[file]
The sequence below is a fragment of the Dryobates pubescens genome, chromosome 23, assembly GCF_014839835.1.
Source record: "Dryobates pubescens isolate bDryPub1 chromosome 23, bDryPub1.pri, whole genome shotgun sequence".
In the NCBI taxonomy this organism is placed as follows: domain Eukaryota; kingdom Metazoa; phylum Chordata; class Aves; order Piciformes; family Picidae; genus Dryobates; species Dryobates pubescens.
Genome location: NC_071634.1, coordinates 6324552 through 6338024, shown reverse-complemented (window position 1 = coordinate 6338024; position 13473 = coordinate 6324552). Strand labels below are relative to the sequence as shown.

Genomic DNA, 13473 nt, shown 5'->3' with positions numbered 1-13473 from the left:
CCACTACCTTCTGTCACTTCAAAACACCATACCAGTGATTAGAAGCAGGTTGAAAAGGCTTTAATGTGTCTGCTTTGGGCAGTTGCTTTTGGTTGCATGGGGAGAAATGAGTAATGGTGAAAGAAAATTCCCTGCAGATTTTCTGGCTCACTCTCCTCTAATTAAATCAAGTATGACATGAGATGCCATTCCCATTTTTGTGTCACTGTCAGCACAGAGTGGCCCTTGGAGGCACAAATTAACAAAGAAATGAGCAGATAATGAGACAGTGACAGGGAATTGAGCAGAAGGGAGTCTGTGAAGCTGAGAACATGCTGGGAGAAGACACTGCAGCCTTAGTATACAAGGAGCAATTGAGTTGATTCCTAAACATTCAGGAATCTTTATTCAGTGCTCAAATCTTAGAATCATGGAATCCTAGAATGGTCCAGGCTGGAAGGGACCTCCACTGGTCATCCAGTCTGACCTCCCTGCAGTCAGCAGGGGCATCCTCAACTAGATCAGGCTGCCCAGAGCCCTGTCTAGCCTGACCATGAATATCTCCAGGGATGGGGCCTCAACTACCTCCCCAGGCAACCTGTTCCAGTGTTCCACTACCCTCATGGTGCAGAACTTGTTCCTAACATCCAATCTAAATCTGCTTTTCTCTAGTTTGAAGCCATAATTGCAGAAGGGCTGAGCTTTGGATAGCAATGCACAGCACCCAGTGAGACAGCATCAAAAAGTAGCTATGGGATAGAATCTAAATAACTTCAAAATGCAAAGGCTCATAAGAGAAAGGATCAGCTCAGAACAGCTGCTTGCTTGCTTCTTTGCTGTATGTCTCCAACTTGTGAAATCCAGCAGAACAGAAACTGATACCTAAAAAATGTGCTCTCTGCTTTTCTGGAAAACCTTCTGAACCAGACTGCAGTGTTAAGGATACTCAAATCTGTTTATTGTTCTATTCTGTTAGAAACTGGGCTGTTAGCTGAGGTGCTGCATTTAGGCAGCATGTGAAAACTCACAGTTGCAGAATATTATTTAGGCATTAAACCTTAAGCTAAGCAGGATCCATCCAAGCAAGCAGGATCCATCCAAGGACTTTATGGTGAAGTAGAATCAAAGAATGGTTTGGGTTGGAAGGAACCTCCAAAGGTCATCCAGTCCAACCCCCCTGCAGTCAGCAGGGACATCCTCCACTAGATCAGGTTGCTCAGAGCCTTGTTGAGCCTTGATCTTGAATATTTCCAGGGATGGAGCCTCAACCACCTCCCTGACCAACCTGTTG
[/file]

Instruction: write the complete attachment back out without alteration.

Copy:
The sequence below is a fragment of the Dryobates pubescens genome, chromosome 23, assembly GCF_014839835.1.
Source record: "Dryobates pubescens isolate bDryPub1 chromosome 23, bDryPub1.pri, whole genome shotgun sequence".
In the NCBI taxonomy this organism is placed as follows: domain Eukaryota; kingdom Metazoa; phylum Chordata; class Aves; order Piciformes; family Picidae; genus Dryobates; species Dryobates pubescens.
Genome location: NC_071634.1, coordinates 6324552 through 6338024, shown reverse-complemented (window position 1 = coordinate 6338024; position 13473 = coordinate 6324552). Strand labels below are relative to the sequence as shown.

Genomic DNA, 13473 nt, shown 5'->3' with positions numbered 1-13473 from the left:
CCACTACCTTCTGTCACTTCAAAACACCATACCAGTGATTAGAAGCAGGTTGAAAAGGCTTTAATGTGTCTGCTTTGGGCAGTTGCTTTTGGTTGCATGGGGAGAAATGAGTAATGGTGAAAGAAAATTCCCTGCAGATTTTCTGGCTCACTCTCCTCTAATTAAATCAAGTATGACATGAGATGCCATTCCCATTTTTGTGTCACTGTCAGCACAGAGTGGCCCTTGGAGGCACAAATTAACAAAGAAATGAGCAGATAATGAGACAGTGACAGGGAATTGAGCAGAAGGGAGTCTGTGAAGCTGAGAACATGCTGGGAGAAGACACTGCAGCCTTAGTATACAAGGAGCAATTGAGTTGATTCCTAAACATTCAGGAATCTTTATTCAGTGCTCAAATCTTAGAATCATGGAATCCTAGAATGGTCCAGGCTGGAAGGGACCTCCACTGGTCATCCAGTCTGACCTCCCTGCAGTCAGCAGGGGCATCCTCAACTAGATCAGGCTGCCCAGAGCCCTGTCTAGCCTGACCATGAATATCTCCAGGGATGGGGCCTCAACTACCTCCCCAGGCAACCTGTTCCAGTGTTCCACTACCCTCATGGTGCAGAACTTGTTCCTAACATCCAATCTAAATCTGCTTTTCTCTAGTTTGAAGCCATAATTGCAGAAGGGCTGAGCTTTGGATAGCAATGCACAGCACCCAGTGAGACAGCATCAAAAAGTAGCTATGGGATAGAATCTAAATAACTTCAAAATGCAAAGGCTCATAAGAGAAAGGATCAGCTCAGAACAGCTGCTTGCTTGCTTCTTTGCTGTATGTCTCCAACTTGTGAAATCCAGCAGAACAGAAACTGATACCTAAAAAATGTGCTCTCTGCTTTTCTGGAAAACCTTCTGAACCAGACTGCAGTGTTAAGGATACTCAAATCTGTTTATTGTTCTATTCTGTTAGAAACTGGGCTGTTAGCTGAGGTGCTGCATTTAGGCAGCATGTGAAAACTCACAGTTGCAGAATATTATTTAGGCATTAAACCTTAAGCTAAGCAGGATCCATCCAAGCAAGCAGGATCCATCCAAGGACTTTATGGTGAAGTAGAATCAAAGAATGGTTTGGGTTGGAAGGAACCTCCAAAGGTCATCCAGTCCAACCCCCCTGCAGTCAGCAGGGACATCCTCCACTAGATCAGGTTGCTCAGAGCCTTGTTGAGCCTTGATCTTGAATATTTCCAGGGATGGAGCCTCAACCACCTCCCTGACCAACCTGTTG